South Korea will implement a law this week aimed at requiring operators of day care centers and kindergartens to install devices that prevent children from dying or suffering harm after being left alone aboard school buses, the Korean National Police Agency said Monday.
Under the revised law concerning roads and traffic, the driver of a school bus is required to walk to the back of the vehicle to check whether all passengers have disembarked.
The law on the "sleeping child check" system, which will be enforced starting Wednesday, requires the driver to press a button, installed at the back of a bus, to confirm whether there are any children left onboard within three minutes of stopping the engine or removing the ignition key.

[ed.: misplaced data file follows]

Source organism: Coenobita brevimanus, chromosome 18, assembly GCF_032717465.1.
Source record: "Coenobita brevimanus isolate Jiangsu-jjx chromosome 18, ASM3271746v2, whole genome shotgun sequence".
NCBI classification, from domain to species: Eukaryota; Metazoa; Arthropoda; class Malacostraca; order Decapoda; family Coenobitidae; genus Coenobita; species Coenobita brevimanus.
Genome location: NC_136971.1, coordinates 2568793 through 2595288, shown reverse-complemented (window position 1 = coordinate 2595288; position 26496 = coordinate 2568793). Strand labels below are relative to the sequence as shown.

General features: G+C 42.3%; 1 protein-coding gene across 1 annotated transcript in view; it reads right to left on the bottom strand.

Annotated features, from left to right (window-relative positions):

If the driver fails to do so, an alarm goes off.
The enactment of the revised law, which was promulgated in October last year, follows the death in July the same year of a four-year-old girl who was left for eight hours on a hot day care center bus in Dongducheon, north of Seoul.
A three-year-old boy has been in a coma since he was left inside a school bus for seven hours in July 2016 in the southwestern city of Gwangju.
Fines of up to 130,000 won (around $114.03) and 20 penalty points will be imposed on those who do not conform to the measure.
The education and welfare ministries have provided budgetary support to promote the installation of the devices on school buses. (Yonhap)